I don't always enjoy sharing this story because it still brings tears to my eyes having to recall the pain and loneliness mwb must have felt in the neonatal intensive care unit. Barely a day old, I saw my little girl with needles, tubes and wires everywhere. Even if at the end of the day, what mwb had wasn't anything too severe, at that moment in time, to not know what was happening made the possibility of losing my baby, even before I met her, feel very real.
If you're going through something similar, know that I felt everything that you do (maybe more, maybe less) and you're not alone. Right now, you might feel a certain emptiness not being able to nurse or have contact with the baby whom you spent the last 9 months bonded to, but during this separation, know that your baby is getting the best care and fighting his best fight.
By the time she was ready for this world, mwb was a ripe 3.6kg at 39 weeks and 5 days old. I was experiencing contractions for nearly 24hrs and still not dilating quick enough. After being induced and another 4 and a half hours later, I heard the cries of mwb as the nurses laid her on my chest. Covered in blood and all sorts of gooey stuff, I placed one finger on her little arm, too grossed out by the stuff to touch her.
This, I quickly came to regret.
A minute later, her cord had been cut and she was whisked away by the nurses while my gynae sorted me out. I read about and watched so many deliveries before this day so I knew mwb was due back in my arms after a quick check and wipe down.
So I waited.
And I waited some more.
Something didn't feel right. A couple more nurses came in and held an oxygen mask over mwb. My husband hovering around them. It was quiet, except for the sound of machines.
The nurse came over to ask if I had selected a paediatrician. I told her I hadn't.
She said "that's okay," and left.
45 minutes had past and mwb was still in the warmer with the oxygen mask held over her face. A paediatrician arrived and explained to us that she wasn't breathing well on her own and had to be taken to the NICU. He told us that she wouldn't be able to spend the night with us and I burst into tears.
Up to this point, I've only touched my baby with a finger because I was too grossed out. I felt so angry with myself and so worried about mwb. I felt like I was going to lose her before I even met her. A little dramatic in hindsight, but at this point, we did not know how what exactly was going on with our baby.
The nurse who was by my side during my delivery must've noticed how I was feeling and she brought mwb to me. She said I could have a quick cuddle and a photo but would have to give her back right after.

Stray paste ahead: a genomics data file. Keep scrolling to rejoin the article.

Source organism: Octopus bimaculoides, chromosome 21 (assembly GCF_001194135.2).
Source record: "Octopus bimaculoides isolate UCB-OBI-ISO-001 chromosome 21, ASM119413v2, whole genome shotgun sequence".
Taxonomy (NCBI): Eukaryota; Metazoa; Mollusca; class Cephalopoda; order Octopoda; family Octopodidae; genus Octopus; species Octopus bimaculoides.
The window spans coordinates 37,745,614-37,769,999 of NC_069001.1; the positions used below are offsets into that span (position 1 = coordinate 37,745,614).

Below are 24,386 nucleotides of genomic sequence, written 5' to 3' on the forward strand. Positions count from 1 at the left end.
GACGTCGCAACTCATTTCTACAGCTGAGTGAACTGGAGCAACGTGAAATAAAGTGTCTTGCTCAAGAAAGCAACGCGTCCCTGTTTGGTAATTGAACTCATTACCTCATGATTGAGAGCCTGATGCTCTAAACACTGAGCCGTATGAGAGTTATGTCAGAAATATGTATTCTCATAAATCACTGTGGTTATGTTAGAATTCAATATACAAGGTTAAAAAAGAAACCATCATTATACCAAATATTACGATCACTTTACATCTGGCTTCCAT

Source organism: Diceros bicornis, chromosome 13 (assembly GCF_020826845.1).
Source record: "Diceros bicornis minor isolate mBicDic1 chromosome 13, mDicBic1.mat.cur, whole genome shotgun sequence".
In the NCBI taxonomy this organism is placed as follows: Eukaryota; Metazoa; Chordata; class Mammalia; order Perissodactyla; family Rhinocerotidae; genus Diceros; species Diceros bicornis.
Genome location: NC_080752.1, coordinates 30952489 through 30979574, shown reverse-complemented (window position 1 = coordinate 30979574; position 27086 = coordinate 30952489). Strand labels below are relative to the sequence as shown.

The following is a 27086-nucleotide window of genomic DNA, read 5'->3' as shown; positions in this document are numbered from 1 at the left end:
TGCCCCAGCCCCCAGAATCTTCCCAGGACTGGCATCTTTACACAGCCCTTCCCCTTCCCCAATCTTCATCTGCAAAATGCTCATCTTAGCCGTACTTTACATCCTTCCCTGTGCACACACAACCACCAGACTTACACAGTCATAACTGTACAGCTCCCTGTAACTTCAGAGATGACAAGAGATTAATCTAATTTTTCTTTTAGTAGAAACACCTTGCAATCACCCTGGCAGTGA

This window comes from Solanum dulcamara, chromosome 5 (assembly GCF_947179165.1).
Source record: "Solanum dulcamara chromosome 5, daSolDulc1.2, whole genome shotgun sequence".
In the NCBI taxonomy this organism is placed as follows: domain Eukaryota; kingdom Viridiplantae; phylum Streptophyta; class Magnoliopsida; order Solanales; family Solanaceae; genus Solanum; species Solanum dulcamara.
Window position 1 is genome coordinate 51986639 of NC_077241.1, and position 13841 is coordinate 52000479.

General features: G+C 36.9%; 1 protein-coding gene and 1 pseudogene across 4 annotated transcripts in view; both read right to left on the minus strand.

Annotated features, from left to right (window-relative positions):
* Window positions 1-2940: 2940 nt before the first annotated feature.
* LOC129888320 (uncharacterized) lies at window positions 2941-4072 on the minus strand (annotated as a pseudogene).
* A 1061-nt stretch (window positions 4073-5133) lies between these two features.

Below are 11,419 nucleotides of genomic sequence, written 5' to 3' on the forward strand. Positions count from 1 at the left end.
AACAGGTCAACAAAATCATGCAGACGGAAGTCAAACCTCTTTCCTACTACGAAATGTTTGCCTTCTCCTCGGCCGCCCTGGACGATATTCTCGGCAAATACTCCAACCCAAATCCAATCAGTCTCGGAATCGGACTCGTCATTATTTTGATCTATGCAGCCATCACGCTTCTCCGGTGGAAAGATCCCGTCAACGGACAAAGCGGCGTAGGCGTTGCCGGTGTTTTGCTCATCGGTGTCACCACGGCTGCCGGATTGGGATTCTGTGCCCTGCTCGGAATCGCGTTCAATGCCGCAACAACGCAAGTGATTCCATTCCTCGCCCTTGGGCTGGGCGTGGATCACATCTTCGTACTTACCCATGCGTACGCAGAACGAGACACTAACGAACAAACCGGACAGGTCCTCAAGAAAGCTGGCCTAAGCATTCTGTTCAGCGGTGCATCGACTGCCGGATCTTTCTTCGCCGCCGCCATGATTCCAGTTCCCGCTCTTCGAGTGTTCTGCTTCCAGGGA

Being wheeled up into my room, I was received by 3 nurses, all of whom asked where the baby was when they saw us alone. That night and the next morning went by in a daze. We barely slept and were impatient for the morning to come around so we could go check in on mwb. I didn't/couldn't even care about what was going on with me and my lady parts. I couldn't even process that first 'scary' pee post-delivery, since I was told I couldn't go visit my baby until it was over.
When we saw her, her little body was in the incubator, tubes everywhere, earplugs in, blindfold on. We were told not to touch her or interact in any way because crying might cause her little lungs, which were really stiff, to rupture.
We stayed for a little while to stare at her and were told there wasn't much we could do except to rest up and start pumping. Every three hours, my husband would collect whatever drop(s) of milk I produced into a tiny little syringe for us to bring to our next visit. I would be so embarrassed to present my syringe to the nurses each time.
For the rest of our 2 day stay, we went through the motions, with only our little girl on our minds.
During this time, my husband kept the hospital-bill-worries and his exhaustion to himself. Never once allowing me to stress over anything other than my own & mwb's recovery. I would catch him in the middle of the night on his phone, quietly researching on mwb's condition, emailing our insurers and worrying on his own.
Then came the morning of my discharge. We would leave the hospital, my belly still round, with neither a baby inside nor in my arms. I couldn't explain the feeling that came over me. I felt somewhat loss, coming home to a crib that didn't have a baby in it.
The house had been ready for weeks, months even. It was so quiet following our excitement from the days before, when we left to have our baby. I felt a sense of 'failure' as a mother being unable to protect my baby from whatever it was she was facing.
During mwb's stay in the hospital, we would anxiously wait at home for a call each morning, for an update from the doctor and to be informed on what time we could start our visits for the day.
Day 4 of her stay, we received the call that mwb had most of her tubes and monitors removed and I was allowed to carry her for the first time. We rushed to the hospital that morning. I was so excited to finally hold my baby. There were a couple of tubes still attached and we had to be careful as we took turns holding mwb.
That afternoon, the nurse told me I could attempt to breastfeed. It was almost as if she knew I was her mommy, because she latched on immediately. It hurt so much more than I expected, but that, is another story for another post. My body reacted almost instantly to that first contact and my milk came in that very night.
At the end of her week's stay we we eager to bring her home, so it broke my heart when we were told that she had to stay for another night of observation just to be sure. It felt like the longest day ever. I didn't dare get my hopes up and was prepared to not bring baby home the next day.
Lucky for us, we got a call the next morning.
"She's ready to be discharged mommy. You can come and pick her up at noon".